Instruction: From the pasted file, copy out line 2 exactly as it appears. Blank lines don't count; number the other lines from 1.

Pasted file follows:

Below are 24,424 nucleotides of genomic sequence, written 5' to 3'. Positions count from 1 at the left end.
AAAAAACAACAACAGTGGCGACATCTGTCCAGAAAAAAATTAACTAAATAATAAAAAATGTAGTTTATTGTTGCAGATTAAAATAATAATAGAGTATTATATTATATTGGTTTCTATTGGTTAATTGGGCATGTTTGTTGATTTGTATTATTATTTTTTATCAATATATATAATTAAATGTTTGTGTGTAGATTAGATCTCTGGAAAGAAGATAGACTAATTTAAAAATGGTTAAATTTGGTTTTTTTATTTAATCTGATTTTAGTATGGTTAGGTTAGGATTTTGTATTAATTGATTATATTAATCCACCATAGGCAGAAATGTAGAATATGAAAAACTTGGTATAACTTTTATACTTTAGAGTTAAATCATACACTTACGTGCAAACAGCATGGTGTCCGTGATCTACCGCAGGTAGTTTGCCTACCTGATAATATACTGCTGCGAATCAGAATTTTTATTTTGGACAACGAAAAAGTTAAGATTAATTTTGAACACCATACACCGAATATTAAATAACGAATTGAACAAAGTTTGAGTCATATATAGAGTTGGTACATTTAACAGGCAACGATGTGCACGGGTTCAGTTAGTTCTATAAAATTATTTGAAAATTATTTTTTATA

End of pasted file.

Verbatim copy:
AAAAAACAACAACAGTGGCGACATCTGTCCAGAAAAAAATTAACTAAATAATAAAAAATGTAGTTTATTGTTGCAGATTAAAATAATAATAGAGTATTATATTATATTGGTTTCTATTGGTTAATTGGGCATGTTTGTTGATTTGTATTATTATTTTTTATCAATATATATAATTAAATGTTTGTGTGTAGATTAGATCTCTGGAAAGAAGATAGACTAATTTAAAAATGGTTAAATTTGGTTTTTTTATTTAATCTGATTTTAGTATGGTTAGGTTAGGATTTTGTATTAATTGATTATATTAATCCACCATAGGCAGAAATGTAGAATATGAAAAACTTGGTATAACTTTTATACTTTAGAGTTAAATCATACACTTACGTGCAAACAGCATGGTGTCCGTGATCTACCGCAGGTAGTTTGCCTACCTGATAATATACTGCTGCGAATCAGAATTTTTATTTTGGACAACGAAAAAGTTAAGATTAATTTTGAACACCATACACCGAATATTAAATAACGAATTGAACAAAGTTTGAGTCATATATAGAGTTGGTACATTTAACAGGCAACGATGTGCACGGGTTCAGTTAGTTCTATAAAATTATTTGAAAATTATTTTTTATA